Novel therapy for canine brain tumors
"A study of the safety and effectiveness of Toca 511, a replication
competent murine leukemia virus with a cytosine deaminase gene, administered
transcranially to companion dogs with spontaneous brain tumors and followed
by oral treatment with 5 fluorocytosin"
Purpose of Study
The purpose of this study is to evaluate the safety and effectiveness
of combining gene therapy with 5-FC (an anti-fungal drug) to treat
primary brain tumors in dogs. This treatment has shown promise in mouse
brain tumors and is currently in clinical trials in humans with brain
tumors. An effective standard treatment for canine brain tumors
has not been established in veterinary medicine. Current possible
therapies include surgical removal, radiation therapy and chemotherapy,
but canine responses to these therapies have been poorly documented and
survival times have been unclear. Using gene therapy to treat brain
tumors can be beneficial because only the tumor, and not the entire
body, would receive the cancer treatment; therefore, eliminating any
systemic side effects associated with treatment.
This form of viral gene therapy may be effective in controlling the
growth of canine brain tumors and may result in a longer survival time.
The study will cover the costs of the brain biopsy procedure, viral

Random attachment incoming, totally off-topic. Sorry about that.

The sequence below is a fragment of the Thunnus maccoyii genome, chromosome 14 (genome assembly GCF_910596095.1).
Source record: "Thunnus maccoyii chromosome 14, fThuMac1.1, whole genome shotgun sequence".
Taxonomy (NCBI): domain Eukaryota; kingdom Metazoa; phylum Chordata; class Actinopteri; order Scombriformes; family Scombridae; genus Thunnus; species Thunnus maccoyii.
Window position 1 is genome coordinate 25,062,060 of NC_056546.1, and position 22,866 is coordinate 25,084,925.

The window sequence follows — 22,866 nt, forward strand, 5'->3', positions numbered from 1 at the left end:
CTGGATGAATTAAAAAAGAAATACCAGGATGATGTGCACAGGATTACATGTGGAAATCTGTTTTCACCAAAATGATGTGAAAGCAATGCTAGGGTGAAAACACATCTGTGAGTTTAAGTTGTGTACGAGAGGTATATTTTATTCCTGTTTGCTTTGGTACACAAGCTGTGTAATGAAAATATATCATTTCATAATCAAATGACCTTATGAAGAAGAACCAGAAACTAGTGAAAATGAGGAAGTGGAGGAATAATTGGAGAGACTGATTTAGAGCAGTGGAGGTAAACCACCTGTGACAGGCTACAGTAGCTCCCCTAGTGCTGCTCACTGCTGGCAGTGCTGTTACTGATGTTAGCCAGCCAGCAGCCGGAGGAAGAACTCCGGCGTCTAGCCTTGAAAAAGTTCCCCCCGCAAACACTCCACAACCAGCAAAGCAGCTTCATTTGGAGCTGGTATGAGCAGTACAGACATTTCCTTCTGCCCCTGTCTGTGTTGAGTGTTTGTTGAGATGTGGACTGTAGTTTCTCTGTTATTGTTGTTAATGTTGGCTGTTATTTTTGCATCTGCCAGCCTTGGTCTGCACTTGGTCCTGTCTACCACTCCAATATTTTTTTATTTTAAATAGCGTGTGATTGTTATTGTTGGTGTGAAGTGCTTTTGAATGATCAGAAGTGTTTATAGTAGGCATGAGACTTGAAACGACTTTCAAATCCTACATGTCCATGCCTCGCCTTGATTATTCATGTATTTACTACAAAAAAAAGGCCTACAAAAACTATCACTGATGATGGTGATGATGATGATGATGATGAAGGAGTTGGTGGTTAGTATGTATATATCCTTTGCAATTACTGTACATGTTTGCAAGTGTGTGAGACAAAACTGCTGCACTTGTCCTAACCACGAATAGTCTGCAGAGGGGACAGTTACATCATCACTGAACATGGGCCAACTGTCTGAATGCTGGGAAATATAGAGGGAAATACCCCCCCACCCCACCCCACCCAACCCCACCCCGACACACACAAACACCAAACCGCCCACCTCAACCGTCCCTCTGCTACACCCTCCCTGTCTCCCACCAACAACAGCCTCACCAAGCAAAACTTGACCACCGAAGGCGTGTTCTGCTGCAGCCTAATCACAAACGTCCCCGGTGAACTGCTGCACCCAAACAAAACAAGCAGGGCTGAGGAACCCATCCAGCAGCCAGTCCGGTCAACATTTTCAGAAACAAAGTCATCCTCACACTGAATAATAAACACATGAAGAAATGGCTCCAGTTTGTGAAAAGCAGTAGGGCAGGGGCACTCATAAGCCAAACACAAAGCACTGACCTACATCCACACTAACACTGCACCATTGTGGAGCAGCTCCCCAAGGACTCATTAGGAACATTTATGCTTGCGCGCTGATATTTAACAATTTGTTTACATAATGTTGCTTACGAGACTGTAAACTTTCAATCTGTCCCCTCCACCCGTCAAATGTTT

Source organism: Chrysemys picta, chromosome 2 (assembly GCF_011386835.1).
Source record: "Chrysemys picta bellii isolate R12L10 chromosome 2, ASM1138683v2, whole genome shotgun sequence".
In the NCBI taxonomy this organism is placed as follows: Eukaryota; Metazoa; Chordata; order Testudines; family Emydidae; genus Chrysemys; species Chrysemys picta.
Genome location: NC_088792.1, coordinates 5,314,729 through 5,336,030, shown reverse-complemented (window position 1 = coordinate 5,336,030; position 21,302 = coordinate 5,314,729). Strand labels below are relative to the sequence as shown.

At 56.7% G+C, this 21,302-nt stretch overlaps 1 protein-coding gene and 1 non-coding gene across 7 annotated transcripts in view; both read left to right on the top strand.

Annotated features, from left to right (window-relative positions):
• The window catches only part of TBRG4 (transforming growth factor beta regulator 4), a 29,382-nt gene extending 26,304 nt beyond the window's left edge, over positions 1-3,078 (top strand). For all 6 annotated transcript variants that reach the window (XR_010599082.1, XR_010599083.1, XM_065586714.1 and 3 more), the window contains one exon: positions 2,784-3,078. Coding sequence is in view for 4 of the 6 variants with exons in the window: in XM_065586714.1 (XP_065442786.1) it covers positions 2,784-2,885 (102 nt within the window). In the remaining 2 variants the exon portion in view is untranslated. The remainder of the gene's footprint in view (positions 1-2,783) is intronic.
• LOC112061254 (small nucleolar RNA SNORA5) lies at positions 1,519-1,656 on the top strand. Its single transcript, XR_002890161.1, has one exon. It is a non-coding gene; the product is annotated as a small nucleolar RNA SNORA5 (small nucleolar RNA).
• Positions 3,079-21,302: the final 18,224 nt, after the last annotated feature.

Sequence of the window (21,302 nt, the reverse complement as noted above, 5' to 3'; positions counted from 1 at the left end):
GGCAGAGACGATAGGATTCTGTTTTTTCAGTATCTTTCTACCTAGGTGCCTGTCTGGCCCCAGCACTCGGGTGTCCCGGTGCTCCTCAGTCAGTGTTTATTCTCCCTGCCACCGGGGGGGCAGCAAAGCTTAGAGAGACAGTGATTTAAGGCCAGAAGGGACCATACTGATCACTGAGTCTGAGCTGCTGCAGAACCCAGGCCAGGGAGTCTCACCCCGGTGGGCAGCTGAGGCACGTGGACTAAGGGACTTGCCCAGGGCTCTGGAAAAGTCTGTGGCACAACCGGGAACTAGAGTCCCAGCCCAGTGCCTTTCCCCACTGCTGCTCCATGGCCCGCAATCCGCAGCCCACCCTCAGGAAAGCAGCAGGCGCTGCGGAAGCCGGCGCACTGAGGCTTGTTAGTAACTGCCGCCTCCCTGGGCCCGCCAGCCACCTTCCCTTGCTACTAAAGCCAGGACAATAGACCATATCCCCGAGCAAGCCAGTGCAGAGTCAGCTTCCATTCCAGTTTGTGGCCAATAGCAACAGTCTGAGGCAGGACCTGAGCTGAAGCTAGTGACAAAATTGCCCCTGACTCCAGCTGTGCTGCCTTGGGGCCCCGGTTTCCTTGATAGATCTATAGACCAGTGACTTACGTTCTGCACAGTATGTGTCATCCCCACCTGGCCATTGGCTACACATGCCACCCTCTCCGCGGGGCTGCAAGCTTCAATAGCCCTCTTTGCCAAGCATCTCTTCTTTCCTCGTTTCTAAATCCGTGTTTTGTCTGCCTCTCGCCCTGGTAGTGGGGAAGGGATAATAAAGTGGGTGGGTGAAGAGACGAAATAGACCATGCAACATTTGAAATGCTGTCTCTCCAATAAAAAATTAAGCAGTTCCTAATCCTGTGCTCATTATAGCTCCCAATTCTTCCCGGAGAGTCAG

infusions, brain tumor removal surgery if indicated, 5-FC, routine
intensive care unit monitoring, blood work and MRI scans (approximate
Dogs enrolled in this study must have a diagnosis of a brain tumor.
They need to be deemed healthy enough, by a neurologist, to undergo
anesthesia, a brain biopsy procedure, brain surgery to remove the tumor,
viral infusions and MRI scans. Following the viral infusion, dogs
will be required to remain at WSU-VTH for at least five days. Two
to six weeks after viral infusion, each dog will either begin taking the
oral drug 5-FC or will undergo surgery to remove the tumor and then
begin taking 5-FC. Every four weeks, owners will need to give the
oral drug to their dogs for five days. For six months following
the start of 5-FC, dogs will need to return to WSU-VTH every eight weeks
for a neurologic exam, blood work and an MRI. If in the
unfortunate event that the dog dies during the study period, an autopsy
is required to confirm the cause of death.
Participating dogs will be anesthetized for the biopsy procedure and
viral infusion of the brain tumor. Immediately following these
procedures, the dog will receive an MRI scan. Once the scan is
completed, the dog will remain hospitalized at WSU-VTH for at least five
days for routine neurologic monitoring. Two to six weeks after the
viral infusion, the dog will return to WSU-VTH to either begin taking a
drug called 5-FC or undergo surgical removal of the brain tumor and then
begin taking 5-FC. For the next six months, participating dogs
will need to return to WSU-VTH every eight weeks for a neurologic exam,
blood work and an MRI.
Owners are responsible for the costs of additional hospitalization,
medications and procedures associated with unforeseen complications.
In addition, to remain in the study, owners are required to bring their
dogs back to WSU-VTH two to six weeks after viral infusion and then
every eight weeks for the following six months.
For more information please contact either Valorie Wiss, Clinical
Studies Coordinator (Office: 509-335-0798, Cell: 509-432-5345 or
email@example.com), or Dr.
Annie Chen-Allen (509-335-0711 or